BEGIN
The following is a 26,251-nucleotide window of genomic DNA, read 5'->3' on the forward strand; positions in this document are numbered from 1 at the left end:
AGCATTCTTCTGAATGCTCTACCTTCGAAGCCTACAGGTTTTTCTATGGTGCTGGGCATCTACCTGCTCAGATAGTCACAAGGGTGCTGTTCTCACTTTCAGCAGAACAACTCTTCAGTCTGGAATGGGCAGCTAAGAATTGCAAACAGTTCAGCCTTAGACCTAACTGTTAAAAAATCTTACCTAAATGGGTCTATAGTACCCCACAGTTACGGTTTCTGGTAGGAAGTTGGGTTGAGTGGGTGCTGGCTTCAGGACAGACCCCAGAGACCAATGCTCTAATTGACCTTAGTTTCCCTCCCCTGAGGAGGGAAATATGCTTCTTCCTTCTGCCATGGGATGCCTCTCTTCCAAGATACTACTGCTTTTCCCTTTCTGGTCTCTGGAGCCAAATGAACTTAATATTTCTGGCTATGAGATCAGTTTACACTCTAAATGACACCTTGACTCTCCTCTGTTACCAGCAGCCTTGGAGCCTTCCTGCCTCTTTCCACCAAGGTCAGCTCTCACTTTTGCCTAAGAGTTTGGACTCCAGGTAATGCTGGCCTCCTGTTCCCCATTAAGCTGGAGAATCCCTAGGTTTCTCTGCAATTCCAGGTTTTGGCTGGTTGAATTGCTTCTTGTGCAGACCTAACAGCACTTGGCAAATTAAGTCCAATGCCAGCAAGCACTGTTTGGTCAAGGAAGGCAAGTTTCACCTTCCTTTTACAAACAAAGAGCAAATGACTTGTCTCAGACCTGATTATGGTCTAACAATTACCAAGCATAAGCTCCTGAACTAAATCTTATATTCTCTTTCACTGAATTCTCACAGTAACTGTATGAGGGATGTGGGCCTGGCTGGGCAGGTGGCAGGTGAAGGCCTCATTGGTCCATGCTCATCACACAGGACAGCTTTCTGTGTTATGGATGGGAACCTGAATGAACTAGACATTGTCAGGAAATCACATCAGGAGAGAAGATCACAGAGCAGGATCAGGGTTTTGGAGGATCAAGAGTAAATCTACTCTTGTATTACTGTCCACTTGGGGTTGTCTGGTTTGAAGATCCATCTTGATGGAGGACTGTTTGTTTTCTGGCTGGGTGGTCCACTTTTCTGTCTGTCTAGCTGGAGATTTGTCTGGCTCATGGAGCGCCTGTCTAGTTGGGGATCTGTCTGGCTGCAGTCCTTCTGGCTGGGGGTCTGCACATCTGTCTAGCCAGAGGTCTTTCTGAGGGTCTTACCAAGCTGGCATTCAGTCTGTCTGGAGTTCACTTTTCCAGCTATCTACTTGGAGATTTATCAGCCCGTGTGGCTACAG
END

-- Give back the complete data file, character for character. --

The following is a 26,251-nucleotide window of genomic DNA, read 5'->3' on the forward strand; positions in this document are numbered from 1 at the left end:
AGCATTCTTCTGAATGCTCTACCTTCGAAGCCTACAGGTTTTTCTATGGTGCTGGGCATCTACCTGCTCAGATAGTCACAAGGGTGCTGTTCTCACTTTCAGCAGAACAACTCTTCAGTCTGGAATGGGCAGCTAAGAATTGCAAACAGTTCAGCCTTAGACCTAACTGTTAAAAAATCTTACCTAAATGGGTCTATAGTACCCCACAGTTACGGTTTCTGGTAGGAAGTTGGGTTGAGTGGGTGCTGGCTTCAGGACAGACCCCAGAGACCAATGCTCTAATTGACCTTAGTTTCCCTCCCCTGAGGAGGGAAATATGCTTCTTCCTTCTGCCATGGGATGCCTCTCTTCCAAGATACTACTGCTTTTCCCTTTCTGGTCTCTGGAGCCAAATGAACTTAATATTTCTGGCTATGAGATCAGTTTACACTCTAAATGACACCTTGACTCTCCTCTGTTACCAGCAGCCTTGGAGCCTTCCTGCCTCTTTCCACCAAGGTCAGCTCTCACTTTTGCCTAAGAGTTTGGACTCCAGGTAATGCTGGCCTCCTGTTCCCCATTAAGCTGGAGAATCCCTAGGTTTCTCTGCAATTCCAGGTTTTGGCTGGTTGAATTGCTTCTTGTGCAGACCTAACAGCACTTGGCAAATTAAGTCCAATGCCAGCAAGCACTGTTTGGTCAAGGAAGGCAAGTTTCACCTTCCTTTTACAAACAAAGAGCAAATGACTTGTCTCAGACCTGATTATGGTCTAACAATTACCAAGCATAAGCTCCTGAACTAAATCTTATATTCTCTTTCACTGAATTCTCACAGTAACTGTATGAGGGATGTGGGCCTGGCTGGGCAGGTGGCAGGTGAAGGCCTCATTGGTCCATGCTCATCACACAGGACAGCTTTCTGTGTTATGGATGGGAACCTGAATGAACTAGACATTGTCAGGAAATCACATCAGGAGAGAAGATCACAGAGCAGGATCAGGGTTTTGGAGGATCAAGAGTAAATCTACTCTTGTATTACTGTCCACTTGGGGTTGTCTGGTTTGAAGATCCATCTTGATGGAGGACTGTTTGTTTTCTGGCTGGGTGGTCCACTTTTCTGTCTGTCTAGCTGGAGATTTGTCTGGCTCATGGAGCGCCTGTCTAGTTGGGGATCTGTCTGGCTGCAGTCCTTCTGGCTGGGGGTCTGCACATCTGTCTAGCCAGAGGTCTTTCTGAGGGTCTTACCAAGCTGGCATTCAGTCTGTCTGGAGTTCACTTTTCCAGCTATCTACTTGGAGATTTATCAGCCCGTGTGGCTACAG